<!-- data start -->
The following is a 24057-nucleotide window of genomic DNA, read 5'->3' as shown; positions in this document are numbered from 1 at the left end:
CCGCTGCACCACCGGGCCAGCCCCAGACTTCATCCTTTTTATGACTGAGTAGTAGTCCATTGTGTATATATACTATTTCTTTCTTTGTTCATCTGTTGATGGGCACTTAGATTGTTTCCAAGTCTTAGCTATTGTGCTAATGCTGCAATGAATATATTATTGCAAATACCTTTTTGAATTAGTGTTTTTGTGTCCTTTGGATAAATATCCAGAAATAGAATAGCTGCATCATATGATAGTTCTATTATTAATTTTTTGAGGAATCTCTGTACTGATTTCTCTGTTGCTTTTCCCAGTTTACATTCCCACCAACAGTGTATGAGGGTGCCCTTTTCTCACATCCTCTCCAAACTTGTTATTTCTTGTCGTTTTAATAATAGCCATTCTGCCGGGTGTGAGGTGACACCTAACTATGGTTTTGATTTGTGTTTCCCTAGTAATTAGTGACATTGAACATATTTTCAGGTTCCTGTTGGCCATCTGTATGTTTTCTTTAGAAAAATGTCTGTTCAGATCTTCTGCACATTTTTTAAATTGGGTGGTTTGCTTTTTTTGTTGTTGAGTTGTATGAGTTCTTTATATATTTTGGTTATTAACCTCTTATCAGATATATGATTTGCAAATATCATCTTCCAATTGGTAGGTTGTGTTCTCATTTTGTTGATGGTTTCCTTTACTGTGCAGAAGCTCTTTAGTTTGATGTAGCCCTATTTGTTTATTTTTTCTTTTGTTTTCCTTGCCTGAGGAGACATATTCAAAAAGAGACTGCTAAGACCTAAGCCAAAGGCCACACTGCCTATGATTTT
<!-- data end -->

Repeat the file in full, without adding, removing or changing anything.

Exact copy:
The following is a 24057-nucleotide window of genomic DNA, read 5'->3' as shown; positions in this document are numbered from 1 at the left end:
CCGCTGCACCACCGGGCCAGCCCCAGACTTCATCCTTTTTATGACTGAGTAGTAGTCCATTGTGTATATATACTATTTCTTTCTTTGTTCATCTGTTGATGGGCACTTAGATTGTTTCCAAGTCTTAGCTATTGTGCTAATGCTGCAATGAATATATTATTGCAAATACCTTTTTGAATTAGTGTTTTTGTGTCCTTTGGATAAATATCCAGAAATAGAATAGCTGCATCATATGATAGTTCTATTATTAATTTTTTGAGGAATCTCTGTACTGATTTCTCTGTTGCTTTTCCCAGTTTACATTCCCACCAACAGTGTATGAGGGTGCCCTTTTCTCACATCCTCTCCAAACTTGTTATTTCTTGTCGTTTTAATAATAGCCATTCTGCCGGGTGTGAGGTGACACCTAACTATGGTTTTGATTTGTGTTTCCCTAGTAATTAGTGACATTGAACATATTTTCAGGTTCCTGTTGGCCATCTGTATGTTTTCTTTAGAAAAATGTCTGTTCAGATCTTCTGCACATTTTTTAAATTGGGTGGTTTGCTTTTTTTGTTGTTGAGTTGTATGAGTTCTTTATATATTTTGGTTATTAACCTCTTATCAGATATATGATTTGCAAATATCATCTTCCAATTGGTAGGTTGTGTTCTCATTTTGTTGATGGTTTCCTTTACTGTGCAGAAGCTCTTTAGTTTGATGTAGCCCTATTTGTTTATTTTTTCTTTTGTTTTCCTTGCCTGAGGAGACATATTCAAAAAGAGACTGCTAAGACCTAAGCCAAAGGCCACACTGCCTATGATTTT